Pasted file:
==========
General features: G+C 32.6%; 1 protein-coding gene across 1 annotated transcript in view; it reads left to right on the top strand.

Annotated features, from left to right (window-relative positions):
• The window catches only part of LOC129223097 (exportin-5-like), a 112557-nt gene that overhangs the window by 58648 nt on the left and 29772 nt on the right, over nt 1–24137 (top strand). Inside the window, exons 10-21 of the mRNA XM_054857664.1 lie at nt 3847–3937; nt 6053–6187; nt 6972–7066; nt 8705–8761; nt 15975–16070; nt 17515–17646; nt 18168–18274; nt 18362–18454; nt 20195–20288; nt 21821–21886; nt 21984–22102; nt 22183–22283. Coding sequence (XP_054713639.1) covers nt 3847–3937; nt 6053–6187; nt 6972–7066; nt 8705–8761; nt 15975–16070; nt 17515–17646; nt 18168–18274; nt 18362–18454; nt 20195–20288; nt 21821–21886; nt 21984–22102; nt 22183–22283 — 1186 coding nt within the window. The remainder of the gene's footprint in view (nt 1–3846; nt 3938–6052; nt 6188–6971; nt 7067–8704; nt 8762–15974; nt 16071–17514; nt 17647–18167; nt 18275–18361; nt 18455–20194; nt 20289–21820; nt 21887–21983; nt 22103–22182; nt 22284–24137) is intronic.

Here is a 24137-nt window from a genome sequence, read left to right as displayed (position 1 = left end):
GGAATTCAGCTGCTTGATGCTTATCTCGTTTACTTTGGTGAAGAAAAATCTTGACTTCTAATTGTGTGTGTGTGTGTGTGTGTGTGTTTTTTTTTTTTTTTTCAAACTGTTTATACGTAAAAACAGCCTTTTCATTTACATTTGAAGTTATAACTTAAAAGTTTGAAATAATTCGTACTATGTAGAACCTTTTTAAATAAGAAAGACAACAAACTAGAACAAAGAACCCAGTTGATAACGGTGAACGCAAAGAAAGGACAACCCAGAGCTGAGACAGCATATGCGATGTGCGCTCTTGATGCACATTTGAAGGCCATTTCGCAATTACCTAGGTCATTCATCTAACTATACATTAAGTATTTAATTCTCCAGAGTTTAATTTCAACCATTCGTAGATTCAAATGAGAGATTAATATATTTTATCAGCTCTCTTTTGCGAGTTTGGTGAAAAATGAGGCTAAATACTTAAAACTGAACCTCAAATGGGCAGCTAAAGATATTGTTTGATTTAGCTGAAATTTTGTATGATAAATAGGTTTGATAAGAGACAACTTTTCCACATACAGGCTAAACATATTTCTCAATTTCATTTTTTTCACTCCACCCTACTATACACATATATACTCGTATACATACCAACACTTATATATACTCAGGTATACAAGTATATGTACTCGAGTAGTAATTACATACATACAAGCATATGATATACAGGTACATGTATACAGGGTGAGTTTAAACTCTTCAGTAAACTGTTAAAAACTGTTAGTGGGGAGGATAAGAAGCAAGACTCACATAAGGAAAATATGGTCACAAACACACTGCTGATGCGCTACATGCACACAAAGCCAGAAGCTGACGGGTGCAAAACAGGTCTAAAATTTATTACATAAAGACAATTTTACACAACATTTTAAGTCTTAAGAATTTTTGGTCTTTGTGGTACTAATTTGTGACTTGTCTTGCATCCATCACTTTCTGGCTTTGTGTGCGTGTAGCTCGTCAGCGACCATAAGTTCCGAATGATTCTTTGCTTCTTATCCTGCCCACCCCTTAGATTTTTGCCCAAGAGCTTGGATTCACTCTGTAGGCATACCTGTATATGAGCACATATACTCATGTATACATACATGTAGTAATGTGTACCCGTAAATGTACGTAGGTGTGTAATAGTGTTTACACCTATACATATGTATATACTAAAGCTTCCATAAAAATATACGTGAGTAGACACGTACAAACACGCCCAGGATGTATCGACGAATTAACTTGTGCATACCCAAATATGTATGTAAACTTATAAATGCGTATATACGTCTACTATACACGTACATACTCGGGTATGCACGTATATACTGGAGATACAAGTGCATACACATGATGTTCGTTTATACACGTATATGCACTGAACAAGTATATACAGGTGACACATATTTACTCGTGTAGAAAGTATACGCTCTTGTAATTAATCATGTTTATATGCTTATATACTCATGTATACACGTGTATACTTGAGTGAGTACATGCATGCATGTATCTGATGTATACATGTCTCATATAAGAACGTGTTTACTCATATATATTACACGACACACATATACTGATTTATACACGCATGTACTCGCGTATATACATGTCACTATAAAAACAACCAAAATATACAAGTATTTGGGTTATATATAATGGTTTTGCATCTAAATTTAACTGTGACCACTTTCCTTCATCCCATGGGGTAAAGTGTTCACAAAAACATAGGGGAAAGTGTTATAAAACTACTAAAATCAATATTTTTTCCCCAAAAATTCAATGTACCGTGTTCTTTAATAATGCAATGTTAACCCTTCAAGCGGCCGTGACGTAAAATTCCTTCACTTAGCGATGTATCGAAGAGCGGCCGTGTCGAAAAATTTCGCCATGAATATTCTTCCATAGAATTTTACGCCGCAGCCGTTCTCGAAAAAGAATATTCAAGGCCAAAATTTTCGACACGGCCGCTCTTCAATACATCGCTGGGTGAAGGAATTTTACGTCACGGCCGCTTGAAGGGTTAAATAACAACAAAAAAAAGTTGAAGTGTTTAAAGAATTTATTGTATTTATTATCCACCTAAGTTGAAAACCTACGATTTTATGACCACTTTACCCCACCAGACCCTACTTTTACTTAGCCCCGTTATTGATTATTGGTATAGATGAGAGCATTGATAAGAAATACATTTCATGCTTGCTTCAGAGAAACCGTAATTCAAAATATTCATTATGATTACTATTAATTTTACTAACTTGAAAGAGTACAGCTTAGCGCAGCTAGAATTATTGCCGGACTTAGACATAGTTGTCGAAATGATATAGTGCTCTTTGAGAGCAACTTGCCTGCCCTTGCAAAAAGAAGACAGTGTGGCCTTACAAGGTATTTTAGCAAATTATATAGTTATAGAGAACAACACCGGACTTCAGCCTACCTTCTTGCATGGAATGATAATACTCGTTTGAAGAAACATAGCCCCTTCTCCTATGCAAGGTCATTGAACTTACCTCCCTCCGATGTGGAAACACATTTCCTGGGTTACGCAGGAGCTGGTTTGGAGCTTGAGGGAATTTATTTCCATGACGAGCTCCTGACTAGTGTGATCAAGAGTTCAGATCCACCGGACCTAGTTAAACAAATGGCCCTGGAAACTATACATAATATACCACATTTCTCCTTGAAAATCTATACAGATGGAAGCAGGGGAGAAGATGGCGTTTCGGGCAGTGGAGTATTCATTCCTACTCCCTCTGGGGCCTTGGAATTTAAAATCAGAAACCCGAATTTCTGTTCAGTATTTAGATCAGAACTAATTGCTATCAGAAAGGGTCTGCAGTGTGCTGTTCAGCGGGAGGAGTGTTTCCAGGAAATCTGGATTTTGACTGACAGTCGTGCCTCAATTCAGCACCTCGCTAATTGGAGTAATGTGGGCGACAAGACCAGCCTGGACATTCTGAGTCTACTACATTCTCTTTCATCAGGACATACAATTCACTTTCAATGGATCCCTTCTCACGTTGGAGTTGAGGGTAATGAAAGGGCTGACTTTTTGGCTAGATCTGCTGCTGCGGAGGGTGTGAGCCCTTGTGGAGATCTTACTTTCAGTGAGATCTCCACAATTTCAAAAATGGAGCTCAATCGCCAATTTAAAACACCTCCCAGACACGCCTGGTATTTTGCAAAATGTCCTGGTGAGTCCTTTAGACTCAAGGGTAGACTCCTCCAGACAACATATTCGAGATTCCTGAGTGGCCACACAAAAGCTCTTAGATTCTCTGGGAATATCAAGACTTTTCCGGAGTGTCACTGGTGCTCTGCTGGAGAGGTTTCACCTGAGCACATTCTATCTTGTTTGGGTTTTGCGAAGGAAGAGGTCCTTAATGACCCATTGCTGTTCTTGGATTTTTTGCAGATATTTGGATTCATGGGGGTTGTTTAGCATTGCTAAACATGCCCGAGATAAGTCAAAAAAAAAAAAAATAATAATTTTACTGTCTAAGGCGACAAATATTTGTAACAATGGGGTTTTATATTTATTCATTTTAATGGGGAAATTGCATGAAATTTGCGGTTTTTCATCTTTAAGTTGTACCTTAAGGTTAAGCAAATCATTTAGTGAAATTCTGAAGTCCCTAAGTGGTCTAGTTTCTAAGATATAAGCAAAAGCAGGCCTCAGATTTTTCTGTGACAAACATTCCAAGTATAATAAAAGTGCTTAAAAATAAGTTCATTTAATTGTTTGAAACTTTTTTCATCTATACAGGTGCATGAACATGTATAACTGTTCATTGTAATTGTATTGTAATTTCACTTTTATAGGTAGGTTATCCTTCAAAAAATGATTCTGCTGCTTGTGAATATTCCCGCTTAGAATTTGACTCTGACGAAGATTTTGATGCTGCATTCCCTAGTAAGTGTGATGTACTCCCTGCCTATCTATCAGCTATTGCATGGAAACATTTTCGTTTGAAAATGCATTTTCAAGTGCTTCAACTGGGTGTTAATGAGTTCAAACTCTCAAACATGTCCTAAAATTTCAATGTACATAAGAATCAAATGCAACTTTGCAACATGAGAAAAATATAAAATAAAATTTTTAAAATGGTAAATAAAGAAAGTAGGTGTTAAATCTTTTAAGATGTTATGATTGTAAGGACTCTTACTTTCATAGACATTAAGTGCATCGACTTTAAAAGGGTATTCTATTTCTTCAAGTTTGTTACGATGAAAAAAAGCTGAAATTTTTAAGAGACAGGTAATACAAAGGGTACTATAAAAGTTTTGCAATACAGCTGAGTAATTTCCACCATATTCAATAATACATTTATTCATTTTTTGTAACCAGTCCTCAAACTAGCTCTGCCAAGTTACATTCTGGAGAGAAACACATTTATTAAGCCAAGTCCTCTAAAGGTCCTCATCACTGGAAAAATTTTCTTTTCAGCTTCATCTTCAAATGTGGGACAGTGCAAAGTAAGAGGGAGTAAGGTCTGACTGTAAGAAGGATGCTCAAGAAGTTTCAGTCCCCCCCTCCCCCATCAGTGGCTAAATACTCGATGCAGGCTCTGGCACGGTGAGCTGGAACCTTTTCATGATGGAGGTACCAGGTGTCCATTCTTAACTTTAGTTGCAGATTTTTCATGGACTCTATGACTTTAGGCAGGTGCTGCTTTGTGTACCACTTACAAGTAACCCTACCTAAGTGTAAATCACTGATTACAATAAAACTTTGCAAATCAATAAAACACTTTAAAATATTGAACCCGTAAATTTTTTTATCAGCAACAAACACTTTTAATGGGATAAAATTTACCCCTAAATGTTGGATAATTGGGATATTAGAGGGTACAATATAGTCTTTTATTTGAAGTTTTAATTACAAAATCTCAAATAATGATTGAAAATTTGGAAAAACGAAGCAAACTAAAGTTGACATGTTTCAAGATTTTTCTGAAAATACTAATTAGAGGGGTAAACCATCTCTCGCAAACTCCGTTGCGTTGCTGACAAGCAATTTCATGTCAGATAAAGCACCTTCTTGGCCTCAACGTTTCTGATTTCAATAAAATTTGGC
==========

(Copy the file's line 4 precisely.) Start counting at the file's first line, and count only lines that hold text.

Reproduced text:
Here is a 24137-nt window from a genome sequence, read left to right as displayed (position 1 = left end):